Road block

ORIGINALLY WRITTEN JULIE ANDERSON
Despite 1,200 signatures on a petition and numerous phone calls and

questions from landowner Bob Rusk, it appears two cottonwood trees

located east of Florence will be cut down to allow for the realignment

project for U.S. Highway 50.



The trees, which Rusk estimated to be around 150 years old, are

located on a family farm. One of the trees is 16 feet in circumference

and the other is 12 feet.



Rusk, who owns the land along with his wife, Dian, became concerned 18

months ago when he learned a Kansas Department of Transportation

highway project was going to go through the front 130 feet of his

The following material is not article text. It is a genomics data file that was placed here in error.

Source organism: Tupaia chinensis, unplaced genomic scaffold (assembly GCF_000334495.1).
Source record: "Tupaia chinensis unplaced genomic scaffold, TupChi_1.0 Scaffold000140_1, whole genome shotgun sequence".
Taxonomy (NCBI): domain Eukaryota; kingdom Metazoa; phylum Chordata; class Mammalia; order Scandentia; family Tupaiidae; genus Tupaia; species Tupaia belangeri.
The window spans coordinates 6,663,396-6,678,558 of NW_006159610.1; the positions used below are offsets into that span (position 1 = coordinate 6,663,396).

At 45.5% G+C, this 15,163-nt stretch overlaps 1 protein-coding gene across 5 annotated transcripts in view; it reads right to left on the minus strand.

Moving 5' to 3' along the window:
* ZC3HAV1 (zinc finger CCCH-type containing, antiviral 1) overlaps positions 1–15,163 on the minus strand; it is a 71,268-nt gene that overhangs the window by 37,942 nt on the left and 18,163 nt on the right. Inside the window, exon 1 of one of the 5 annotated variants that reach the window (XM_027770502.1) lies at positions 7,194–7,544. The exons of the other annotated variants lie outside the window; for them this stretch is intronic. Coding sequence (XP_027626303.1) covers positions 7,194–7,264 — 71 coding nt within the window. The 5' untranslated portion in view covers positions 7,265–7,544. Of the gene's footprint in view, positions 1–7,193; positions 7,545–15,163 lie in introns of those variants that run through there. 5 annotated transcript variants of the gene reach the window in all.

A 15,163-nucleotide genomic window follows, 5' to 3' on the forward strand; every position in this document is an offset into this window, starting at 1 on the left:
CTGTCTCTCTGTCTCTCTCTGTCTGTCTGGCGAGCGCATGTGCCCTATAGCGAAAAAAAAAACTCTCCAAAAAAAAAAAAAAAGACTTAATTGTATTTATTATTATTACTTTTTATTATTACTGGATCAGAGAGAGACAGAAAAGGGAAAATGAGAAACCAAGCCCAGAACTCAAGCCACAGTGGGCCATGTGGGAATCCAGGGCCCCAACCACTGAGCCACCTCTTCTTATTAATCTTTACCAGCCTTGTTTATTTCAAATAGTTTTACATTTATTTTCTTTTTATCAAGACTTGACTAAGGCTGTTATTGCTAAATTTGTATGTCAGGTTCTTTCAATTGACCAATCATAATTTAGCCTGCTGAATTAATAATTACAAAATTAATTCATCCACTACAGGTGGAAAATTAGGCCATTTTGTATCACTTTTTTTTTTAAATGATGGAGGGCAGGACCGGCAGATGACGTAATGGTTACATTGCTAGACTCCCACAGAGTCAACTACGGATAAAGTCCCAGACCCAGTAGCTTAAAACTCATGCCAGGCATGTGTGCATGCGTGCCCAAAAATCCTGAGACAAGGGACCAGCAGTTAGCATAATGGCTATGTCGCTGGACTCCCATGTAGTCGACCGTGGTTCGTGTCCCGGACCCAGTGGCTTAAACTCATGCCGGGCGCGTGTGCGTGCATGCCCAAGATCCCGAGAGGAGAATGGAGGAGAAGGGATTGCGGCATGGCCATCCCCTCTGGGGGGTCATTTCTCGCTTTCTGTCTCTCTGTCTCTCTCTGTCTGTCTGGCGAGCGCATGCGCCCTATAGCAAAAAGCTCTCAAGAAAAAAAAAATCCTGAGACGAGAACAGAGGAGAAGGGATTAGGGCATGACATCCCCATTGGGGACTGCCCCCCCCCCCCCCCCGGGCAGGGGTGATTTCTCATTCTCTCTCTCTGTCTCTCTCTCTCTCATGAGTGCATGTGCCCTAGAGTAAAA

land.



?I called them and they said ?We?re sorry but the plans have been

made,?? Rusk said.



But Rusk was not ready to give up.



With the help of his friends and neighbors, he circulated petitions

and gathered 1,200 signatures in three weeks to save the trees.



?I gave the 1,200 signatures to Dean Carlson (KDOT secretary), sent

them to him,? Rusk said. ?He ignored it. They didn?t even recognize

the fact they had gotten the letter.?



He continued calling KDOT, until representatives agreed to meet with

him and four of his neighbors. It took about 10 months and the

involvement of an attorney to get a meeting, according to Rusk.



?In that meeting, basically they preached to us,? Rusk said.



He said they were given three ?sermonettes? by KDOT?s lawyer,

including being told the decision would not be changed for four

landowners, the land is expendable and they had to learn to accept bad

things that happen because it will not change.



?Further, they asked us by what right we met with them to ask them to